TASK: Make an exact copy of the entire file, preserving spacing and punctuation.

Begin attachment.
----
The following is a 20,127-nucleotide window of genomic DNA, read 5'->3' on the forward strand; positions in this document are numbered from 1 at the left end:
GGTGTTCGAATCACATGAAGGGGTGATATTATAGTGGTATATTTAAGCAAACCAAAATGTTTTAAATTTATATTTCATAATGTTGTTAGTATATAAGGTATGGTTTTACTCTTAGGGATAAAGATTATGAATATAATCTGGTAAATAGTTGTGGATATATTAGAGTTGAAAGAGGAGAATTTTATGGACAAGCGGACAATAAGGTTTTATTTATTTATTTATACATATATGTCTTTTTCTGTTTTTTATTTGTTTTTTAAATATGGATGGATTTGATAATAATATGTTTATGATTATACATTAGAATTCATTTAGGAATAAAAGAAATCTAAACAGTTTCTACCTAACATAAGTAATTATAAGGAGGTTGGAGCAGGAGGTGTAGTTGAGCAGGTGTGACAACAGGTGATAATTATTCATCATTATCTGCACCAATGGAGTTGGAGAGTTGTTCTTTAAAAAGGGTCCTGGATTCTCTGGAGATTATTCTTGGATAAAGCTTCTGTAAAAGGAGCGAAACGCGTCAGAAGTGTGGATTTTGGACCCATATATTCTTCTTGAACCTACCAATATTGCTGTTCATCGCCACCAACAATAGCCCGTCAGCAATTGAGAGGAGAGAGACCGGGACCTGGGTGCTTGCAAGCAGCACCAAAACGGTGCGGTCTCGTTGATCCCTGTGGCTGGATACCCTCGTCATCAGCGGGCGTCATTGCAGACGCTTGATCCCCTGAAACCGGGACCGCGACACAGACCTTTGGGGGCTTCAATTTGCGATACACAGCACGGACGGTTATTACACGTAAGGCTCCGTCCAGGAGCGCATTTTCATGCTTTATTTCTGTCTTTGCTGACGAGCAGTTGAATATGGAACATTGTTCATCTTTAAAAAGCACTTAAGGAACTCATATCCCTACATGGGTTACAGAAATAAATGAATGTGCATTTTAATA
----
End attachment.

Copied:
The following is a 20,127-nucleotide window of genomic DNA, read 5'->3' on the forward strand; positions in this document are numbered from 1 at the left end:
GGTGTTCGAATCACATGAAGGGGTGATATTATAGTGGTATATTTAAGCAAACCAAAATGTTTTAAATTTATATTTCATAATGTTGTTAGTATATAAGGTATGGTTTTACTCTTAGGGATAAAGATTATGAATATAATCTGGTAAATAGTTGTGGATATATTAGAGTTGAAAGAGGAGAATTTTATGGACAAGCGGACAATAAGGTTTTATTTATTTATTTATACATATATGTCTTTTTCTGTTTTTTATTTGTTTTTTAAATATGGATGGATTTGATAATAATATGTTTATGATTATACATTAGAATTCATTTAGGAATAAAAGAAATCTAAACAGTTTCTACCTAACATAAGTAATTATAAGGAGGTTGGAGCAGGAGGTGTAGTTGAGCAGGTGTGACAACAGGTGATAATTATTCATCATTATCTGCACCAATGGAGTTGGAGAGTTGTTCTTTAAAAAGGGTCCTGGATTCTCTGGAGATTATTCTTGGATAAAGCTTCTGTAAAAGGAGCGAAACGCGTCAGAAGTGTGGATTTTGGACCCATATATTCTTCTTGAACCTACCAATATTGCTGTTCATCGCCACCAACAATAGCCCGTCAGCAATTGAGAGGAGAGAGACCGGGACCTGGGTGCTTGCAAGCAGCACCAAAACGGTGCGGTCTCGTTGATCCCTGTGGCTGGATACCCTCGTCATCAGCGGGCGTCATTGCAGACGCTTGATCCCCTGAAACCGGGACCGCGACACAGACCTTTGGGGGCTTCAATTTGCGATACACAGCACGGACGGTTATTACACGTAAGGCTCCGTCCAGGAGCGCATTTTCATGCTTTATTTCTGTCTTTGCTGACGAGCAGTTGAATATGGAACATTGTTCATCTTTAAAAAGCACTTAAGGAACTCATATCCCTACATGGGTTACAGAAATAAATGAATGTGCATTTTAATA